Link to Pubmed [PMID] – 34917078
Link to DOI – 10.3389/fimmu.2021.757249
Front Immunol 2021 ; 12(): 757249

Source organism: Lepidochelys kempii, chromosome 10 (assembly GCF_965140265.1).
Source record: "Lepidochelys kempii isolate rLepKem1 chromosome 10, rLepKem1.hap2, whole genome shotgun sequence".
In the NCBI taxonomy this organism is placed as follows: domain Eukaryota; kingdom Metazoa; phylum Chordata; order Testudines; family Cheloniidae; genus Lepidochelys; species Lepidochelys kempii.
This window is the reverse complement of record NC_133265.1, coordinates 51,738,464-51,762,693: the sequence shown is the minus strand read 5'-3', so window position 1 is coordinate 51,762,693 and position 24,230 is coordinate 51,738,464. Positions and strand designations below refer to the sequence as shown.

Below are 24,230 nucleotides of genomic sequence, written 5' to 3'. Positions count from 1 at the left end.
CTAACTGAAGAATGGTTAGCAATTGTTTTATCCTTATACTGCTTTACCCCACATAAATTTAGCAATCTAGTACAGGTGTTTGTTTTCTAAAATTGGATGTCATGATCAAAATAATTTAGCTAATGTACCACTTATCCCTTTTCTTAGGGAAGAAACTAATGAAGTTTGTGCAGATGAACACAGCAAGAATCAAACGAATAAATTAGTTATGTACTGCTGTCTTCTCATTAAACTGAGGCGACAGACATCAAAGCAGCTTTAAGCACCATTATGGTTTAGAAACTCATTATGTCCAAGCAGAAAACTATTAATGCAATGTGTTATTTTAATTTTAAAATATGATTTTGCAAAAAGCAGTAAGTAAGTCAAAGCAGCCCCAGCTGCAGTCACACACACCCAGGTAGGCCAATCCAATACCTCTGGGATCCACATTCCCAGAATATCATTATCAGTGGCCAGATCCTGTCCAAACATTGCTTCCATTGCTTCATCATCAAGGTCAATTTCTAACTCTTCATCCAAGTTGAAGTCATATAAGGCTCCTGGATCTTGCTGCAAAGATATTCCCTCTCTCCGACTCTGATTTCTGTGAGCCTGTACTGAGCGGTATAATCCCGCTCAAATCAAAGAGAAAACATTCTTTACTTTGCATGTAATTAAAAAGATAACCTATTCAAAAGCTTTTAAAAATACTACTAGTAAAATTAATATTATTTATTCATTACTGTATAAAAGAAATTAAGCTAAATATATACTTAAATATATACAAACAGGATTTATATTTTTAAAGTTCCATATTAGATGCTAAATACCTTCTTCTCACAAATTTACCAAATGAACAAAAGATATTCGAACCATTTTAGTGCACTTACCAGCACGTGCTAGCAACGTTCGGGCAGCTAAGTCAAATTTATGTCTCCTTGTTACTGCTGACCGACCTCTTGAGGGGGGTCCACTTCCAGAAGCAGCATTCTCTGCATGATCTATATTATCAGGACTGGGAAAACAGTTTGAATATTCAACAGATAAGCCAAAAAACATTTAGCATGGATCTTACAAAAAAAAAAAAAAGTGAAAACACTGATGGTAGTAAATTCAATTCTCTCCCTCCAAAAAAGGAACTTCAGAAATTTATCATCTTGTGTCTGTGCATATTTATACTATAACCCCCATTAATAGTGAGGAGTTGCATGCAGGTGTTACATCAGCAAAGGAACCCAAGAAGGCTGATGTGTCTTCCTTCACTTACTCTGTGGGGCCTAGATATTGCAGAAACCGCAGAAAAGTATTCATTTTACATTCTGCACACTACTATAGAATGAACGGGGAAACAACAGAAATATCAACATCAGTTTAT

Type I interferons (IFN-I) and their cognate receptor, the IFNAR1/2 heterodimer, are critical components of the innate immune system in humans. They have been widely explored in the context of viral infection and autoimmune disease where they play key roles in protection against infection or shaping disease pathogenesis. A false dichotomy has emerged in the study of IFN-I where interferons are thought of as either beneficial or pathogenic. This ‘good or bad’ viewpoint excludes more nuanced interpretations of IFN-I biology – for example, it is known that IFN-I is associated with the development of systemic lupus erythematosus, yet is also protective in the context of infectious diseases and contributes to resistance to viral infection. Studies have suggested that a shared transcriptomic signature underpins both potential resistance to viral infection and susceptibility to autoimmune disease. This seems to be particularly evident in females, who exhibit increased viral resistance and increased susceptibility to autoimmune disease. The molecular mechanisms behind such a signature and the role of sex in its determination have yet to be precisely defined. From a genomic perspective, several single nucleotide polymorphisms (SNPs) in the IFN-I pathway have been associated with both infectious and autoimmune disease. While overlap between infection and autoimmunity has been described in the incidence of these SNPs, it has been overlooked in work and discussion to date. Here, we discuss the possible contributions of IFN-Is to the pathogenesis of infectious and autoimmune diseases. We comment on genetic associations between common SNPs in IFN-I or their signalling molecules that point towards roles in protection against viral infection and susceptibility to autoimmunity and propose that a shared transcriptomic and genomic immunological signature may underlie resistance to viral infection and susceptibility to autoimmunity in humans. We believe that defining shared transcriptomic and genomic immunological signatures underlying resistance to viral infection and autoimmunity in humans will reveal new therapeutic targets and improved vaccine strategies, particularly in females.